Old-Fashioned Matchmaking as an Antidote to Modern Dating Dilemmas
We recently put out four Freakonomics Radio episodes that developed an arc of a theme: “Reasons to Not Be Ugly,” “What You Don’t Know About Online Dating,” “Why Marry? (Part 1)” and “Why Marry? (Part 2).” These episodes prompted a lot of interesting listener/reader replies. Here is a particularly interesting one, from a woman we’ll call R.:
I recently listened to your podcast on online dating and found it fascinating — not so much because of the economics of dating, but more how it contrasted and compared with the economics of the dating world I live in: the Orthodox Jewish semi-arranged marriages.
I grew up in upstate New York, in a village that is almost only Haredi Orthodox. The world I live in is sort of like Jane Austen, very marriage-oriented. Every girl (and boy for that matter) wants to get married, and does so in her early twenties. The systems at play to get everyone married off must fascinate an outsider. Out of my class of about sixty, about 95% got married within the first five years out of school. So far, only one girl is divorced. It’s hard to quantify happiness in all these marriages but from what my friends tend to tell me, most seem very happy in their relationships. I know that the Orthodox Union has done research into the area. They collected a lot of data by surveying thousands of Orthodox couples, including Haredim, with in-depth online questionnaires. While I have not examined their data (and what a treasure trove that must be to an economist!) I think that this success in matching quickly, efficiently, and happily is due to changing the incentives you talk about in your podcast. The entire process seems to have been designed to reduce outer beauty from being the main incentive in a marriage market.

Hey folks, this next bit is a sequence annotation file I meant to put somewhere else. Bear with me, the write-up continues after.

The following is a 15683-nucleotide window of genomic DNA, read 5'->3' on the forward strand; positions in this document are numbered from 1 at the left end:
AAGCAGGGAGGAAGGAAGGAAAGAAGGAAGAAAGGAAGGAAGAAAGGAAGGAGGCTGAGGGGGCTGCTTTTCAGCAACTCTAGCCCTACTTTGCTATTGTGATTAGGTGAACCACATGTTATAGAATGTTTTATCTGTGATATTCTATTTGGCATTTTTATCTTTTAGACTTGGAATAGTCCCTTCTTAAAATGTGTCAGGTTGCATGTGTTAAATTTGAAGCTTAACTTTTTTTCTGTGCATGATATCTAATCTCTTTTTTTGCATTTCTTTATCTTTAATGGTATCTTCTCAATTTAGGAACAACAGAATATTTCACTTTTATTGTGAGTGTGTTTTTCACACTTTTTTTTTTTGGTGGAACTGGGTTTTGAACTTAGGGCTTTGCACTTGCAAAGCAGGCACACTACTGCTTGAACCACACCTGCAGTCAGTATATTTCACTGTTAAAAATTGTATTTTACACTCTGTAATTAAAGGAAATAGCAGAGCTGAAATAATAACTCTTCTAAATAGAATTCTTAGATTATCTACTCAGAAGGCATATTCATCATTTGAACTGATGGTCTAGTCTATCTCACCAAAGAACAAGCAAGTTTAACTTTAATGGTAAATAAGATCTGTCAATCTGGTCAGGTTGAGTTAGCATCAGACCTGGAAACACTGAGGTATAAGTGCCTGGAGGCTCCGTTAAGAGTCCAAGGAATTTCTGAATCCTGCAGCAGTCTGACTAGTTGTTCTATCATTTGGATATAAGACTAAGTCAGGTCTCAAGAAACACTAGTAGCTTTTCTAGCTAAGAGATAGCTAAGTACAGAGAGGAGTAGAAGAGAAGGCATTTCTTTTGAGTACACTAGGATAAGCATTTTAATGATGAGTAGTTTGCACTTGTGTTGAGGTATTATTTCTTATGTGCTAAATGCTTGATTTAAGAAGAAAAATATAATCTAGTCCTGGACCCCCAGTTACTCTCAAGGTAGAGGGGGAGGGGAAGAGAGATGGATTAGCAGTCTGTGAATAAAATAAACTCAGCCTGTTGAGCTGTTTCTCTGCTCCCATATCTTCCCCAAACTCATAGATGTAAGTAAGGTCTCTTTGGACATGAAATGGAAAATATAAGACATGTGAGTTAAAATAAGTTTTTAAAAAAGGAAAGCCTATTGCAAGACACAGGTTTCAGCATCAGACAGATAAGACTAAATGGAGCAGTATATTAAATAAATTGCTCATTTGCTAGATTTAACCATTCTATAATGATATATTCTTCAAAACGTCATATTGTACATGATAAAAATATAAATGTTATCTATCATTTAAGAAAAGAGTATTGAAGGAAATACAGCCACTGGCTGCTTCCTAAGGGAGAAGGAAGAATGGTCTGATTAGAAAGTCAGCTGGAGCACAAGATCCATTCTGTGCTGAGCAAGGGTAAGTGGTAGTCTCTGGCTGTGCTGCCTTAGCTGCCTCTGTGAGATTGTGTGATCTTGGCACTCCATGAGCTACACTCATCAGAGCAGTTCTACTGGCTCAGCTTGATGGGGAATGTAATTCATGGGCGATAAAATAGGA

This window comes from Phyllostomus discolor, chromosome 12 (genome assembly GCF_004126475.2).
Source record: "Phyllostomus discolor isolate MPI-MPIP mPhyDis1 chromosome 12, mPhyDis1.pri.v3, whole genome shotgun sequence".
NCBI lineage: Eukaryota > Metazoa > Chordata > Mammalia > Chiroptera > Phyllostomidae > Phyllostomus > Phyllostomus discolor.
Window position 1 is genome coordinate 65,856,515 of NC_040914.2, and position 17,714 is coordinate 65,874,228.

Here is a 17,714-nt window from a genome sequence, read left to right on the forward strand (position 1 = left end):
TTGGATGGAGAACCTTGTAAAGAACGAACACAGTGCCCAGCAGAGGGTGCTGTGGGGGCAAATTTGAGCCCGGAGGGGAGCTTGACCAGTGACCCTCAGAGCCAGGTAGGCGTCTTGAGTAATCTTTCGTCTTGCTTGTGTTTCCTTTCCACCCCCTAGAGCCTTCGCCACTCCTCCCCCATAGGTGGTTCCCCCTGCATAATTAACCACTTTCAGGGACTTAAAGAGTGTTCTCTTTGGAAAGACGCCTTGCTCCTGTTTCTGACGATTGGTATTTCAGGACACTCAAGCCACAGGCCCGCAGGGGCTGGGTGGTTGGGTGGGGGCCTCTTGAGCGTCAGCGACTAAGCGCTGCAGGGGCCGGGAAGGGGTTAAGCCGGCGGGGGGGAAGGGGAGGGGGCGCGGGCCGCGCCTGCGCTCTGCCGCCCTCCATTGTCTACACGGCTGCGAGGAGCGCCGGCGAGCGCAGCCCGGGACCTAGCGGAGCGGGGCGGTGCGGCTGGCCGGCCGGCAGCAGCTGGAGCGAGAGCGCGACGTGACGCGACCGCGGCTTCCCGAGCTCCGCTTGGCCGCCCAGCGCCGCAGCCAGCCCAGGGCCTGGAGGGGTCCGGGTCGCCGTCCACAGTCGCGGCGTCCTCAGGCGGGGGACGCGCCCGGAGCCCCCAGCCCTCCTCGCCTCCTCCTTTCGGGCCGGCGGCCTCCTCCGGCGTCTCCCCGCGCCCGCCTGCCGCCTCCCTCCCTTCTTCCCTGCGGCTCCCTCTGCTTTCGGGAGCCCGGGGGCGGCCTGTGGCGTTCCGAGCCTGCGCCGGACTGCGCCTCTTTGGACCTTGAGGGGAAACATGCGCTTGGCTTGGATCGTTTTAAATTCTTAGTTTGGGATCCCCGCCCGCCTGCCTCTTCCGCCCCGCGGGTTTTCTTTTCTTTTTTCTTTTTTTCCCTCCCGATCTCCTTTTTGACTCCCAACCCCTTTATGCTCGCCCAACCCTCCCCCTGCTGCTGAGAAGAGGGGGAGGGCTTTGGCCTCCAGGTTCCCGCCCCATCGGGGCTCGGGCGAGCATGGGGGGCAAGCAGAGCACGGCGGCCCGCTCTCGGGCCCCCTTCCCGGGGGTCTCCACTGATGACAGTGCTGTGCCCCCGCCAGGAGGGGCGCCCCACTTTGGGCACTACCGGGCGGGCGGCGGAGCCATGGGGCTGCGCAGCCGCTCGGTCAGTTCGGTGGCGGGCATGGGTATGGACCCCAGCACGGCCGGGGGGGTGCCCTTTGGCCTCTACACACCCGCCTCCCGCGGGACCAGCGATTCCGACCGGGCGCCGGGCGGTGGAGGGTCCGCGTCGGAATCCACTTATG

Instead of online profiles, we Orthodox Jews have been using the age old shadkhan (matchmaker) solution — namely, that a third party suggests a match to the two prospective parties. The incentive of the shadkhan is twofold: one is the great spiritual merit of bringing about a successful match and the other is monetary — they are gifted money for a successful match. The shadkhan has no incentive to limit his or her scope to the local community they live in. They can suggest boys or girls from all over the world. Similarity is seen as having to do with religious standards, not native-born culture.
Since the parents are involved in sorting through the suggested matches, their incentives are as important as their son’s or daughter’s. Men, as you note in the podcast, seem to go for the mean women just for their looks — but can you imagine what would happen if their mothers narrowed the dating fields for them? Not only are looks less important to parents, but since the information they receive usually contains only verbal descriptions of looks, they tend to look for qualities they want their child’s spouse to have, such as: maturity, stability, kindness, etc. For most people I know, the character of the girl or boy was the most important factor in a match. Parents want to see their child married to someone who will be kind, caring, and capable of unselfishly loving their son or daughter.
Unlike the rest of the world, a man’s academic level can be really important to a woman and her parents, since studying in Jewish terms is really held in high esteem. Most Haredi communities are built on the ideal of Torah scholarship, so many parents of girls seek out the greatest yeshiva student they can for their daughters. In this, the modern-day Haredi community is a little different than the shtetl Jews of Europe: wealthy father-in-laws sometimes offer lifetime financial support to a budding scholar to marry his daughter. The scholar gains the ability to continue studying without worrying about finances, and the father-in-law gains the religious merit of Torah scholarship.
The gathering of information precedes the couple meeting. Parents (and sometimes the prospective couple too) will make phone calls to friends of the suggested match, or to people they know in common. The shadkhan provides these numbers. They then try to get as much knowledge about the suggested person. The positive traits of the match are considered, and many of the negatives are likewise discovered by this process.